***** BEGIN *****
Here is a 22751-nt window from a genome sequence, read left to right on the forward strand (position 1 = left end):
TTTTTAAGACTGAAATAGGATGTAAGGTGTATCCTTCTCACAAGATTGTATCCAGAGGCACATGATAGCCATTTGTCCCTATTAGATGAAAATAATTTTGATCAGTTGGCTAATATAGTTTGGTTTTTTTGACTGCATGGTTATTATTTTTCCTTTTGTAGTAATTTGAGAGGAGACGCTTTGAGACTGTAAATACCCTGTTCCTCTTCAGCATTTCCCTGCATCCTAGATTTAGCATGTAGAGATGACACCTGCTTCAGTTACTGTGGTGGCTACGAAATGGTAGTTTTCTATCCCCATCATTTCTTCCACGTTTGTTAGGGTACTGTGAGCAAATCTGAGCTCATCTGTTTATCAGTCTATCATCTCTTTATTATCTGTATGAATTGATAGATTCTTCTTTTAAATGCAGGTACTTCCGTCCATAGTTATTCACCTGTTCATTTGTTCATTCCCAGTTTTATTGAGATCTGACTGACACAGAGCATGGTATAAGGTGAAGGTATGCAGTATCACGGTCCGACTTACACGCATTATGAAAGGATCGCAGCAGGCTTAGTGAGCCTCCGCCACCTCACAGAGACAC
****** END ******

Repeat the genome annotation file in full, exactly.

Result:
Here is a 22751-nt window from a genome sequence, read left to right on the forward strand (position 1 = left end):
TTTTTAAGACTGAAATAGGATGTAAGGTGTATCCTTCTCACAAGATTGTATCCAGAGGCACATGATAGCCATTTGTCCCTATTAGATGAAAATAATTTTGATCAGTTGGCTAATATAGTTTGGTTTTTTTGACTGCATGGTTATTATTTTTCCTTTTGTAGTAATTTGAGAGGAGACGCTTTGAGACTGTAAATACCCTGTTCCTCTTCAGCATTTCCCTGCATCCTAGATTTAGCATGTAGAGATGACACCTGCTTCAGTTACTGTGGTGGCTACGAAATGGTAGTTTTCTATCCCCATCATTTCTTCCACGTTTGTTAGGGTACTGTGAGCAAATCTGAGCTCATCTGTTTATCAGTCTATCATCTCTTTATTATCTGTATGAATTGATAGATTCTTCTTTTAAATGCAGGTACTTCCGTCCATAGTTATTCACCTGTTCATTTGTTCATTCCCAGTTTTATTGAGATCTGACTGACACAGAGCATGGTATAAGGTGAAGGTATGCAGTATCACGGTCCGACTTACACGCATTATGAAAGGATCGCAGCAGGCTTAGTGAGCCTCCGCCACCTCACAGAGACAC